‘Decision-making’ is a poor description of what happens in real life when it comes to choosing which brand to buy because it overstates the degree of conscious evaluation involved. As Byron Sharp puts it: “Marketing theory pays insufficient attention to this coping behaviour. Instead, theories about buyer behavior are obsessed with brand evaluation.”
He reminds us that the most important part of any buyer’s purchasing process actually occurs before buyers consciously evaluate which brand to choose. It’s the part in which people ‘decide’ not to consider the vast majority of the market.
We are built to screen out complexity and reduce the world to something manageable. Every single second of our lives, millions of bits of information enter through our senses of sight, sound, touch, taste and smell. Yet our consciousness processes only a miniscule fraction of this input. The total information bandwidth of our eyes is 10,000,000 bits per second – yet our conscious experience compresses and reduces this, to contain only 40 bits per second, or 0.0004% of the total input. Similarly, our consciousness perceives only 0.0005% of the total information input from our skin.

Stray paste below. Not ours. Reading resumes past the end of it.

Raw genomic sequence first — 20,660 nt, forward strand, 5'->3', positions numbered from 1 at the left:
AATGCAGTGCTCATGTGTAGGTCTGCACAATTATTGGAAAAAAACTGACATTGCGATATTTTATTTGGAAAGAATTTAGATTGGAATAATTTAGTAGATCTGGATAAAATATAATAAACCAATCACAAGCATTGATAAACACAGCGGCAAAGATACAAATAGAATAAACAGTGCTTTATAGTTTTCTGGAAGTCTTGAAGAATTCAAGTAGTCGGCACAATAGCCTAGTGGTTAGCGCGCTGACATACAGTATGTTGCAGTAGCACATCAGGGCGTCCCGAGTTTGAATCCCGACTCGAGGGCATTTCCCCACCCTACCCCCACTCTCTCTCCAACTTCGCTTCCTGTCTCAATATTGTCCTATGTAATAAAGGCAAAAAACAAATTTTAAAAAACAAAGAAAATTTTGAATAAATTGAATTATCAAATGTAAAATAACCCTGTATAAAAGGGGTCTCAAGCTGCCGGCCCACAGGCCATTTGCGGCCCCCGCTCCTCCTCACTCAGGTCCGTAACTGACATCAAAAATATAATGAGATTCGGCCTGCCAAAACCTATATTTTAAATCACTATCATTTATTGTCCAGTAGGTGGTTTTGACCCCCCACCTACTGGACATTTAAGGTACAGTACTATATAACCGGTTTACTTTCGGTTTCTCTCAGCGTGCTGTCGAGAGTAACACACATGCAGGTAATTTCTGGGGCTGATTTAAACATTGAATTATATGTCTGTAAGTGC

Our approach to brands too, is characterized by the act of reduction. And so the most important part of our decision-making is electing to ignore most of the available brands.
And that doesn’t really matter to us. We don’t mind ignoring most brands. Because as Sharp puts it, the ones that we do choose “perform well enough”, we’re not exactly missing out on much.
Give the propensity of people to screen stuff out, and given the oversupply of competing offers, being noticed and considered is vital. As Sharp puts it: “Given how small buyers’ consideration sets are a brand has more than a ‘sporting chance’ of being bought if it is noticed and considered. So, a brand’s sales are primarily determined by how many consideration sets it failed to enter.”
And this is where advertising comes in. And can be useful. Yes, useful.
The usefulness of advertising
As Heath puts it, “Brand are defined in our memories by ‘engrams’ – a network of connections in our brains which link together everything we know about the brand. Any brand signal or message sent from working memory is attached to the engram via a pathway.” The evidence from neuroscience is that the more frequently a pathway is used, the better defined it becomes. It is in the development and maintenance of these memory structures that advertising plays a key roles.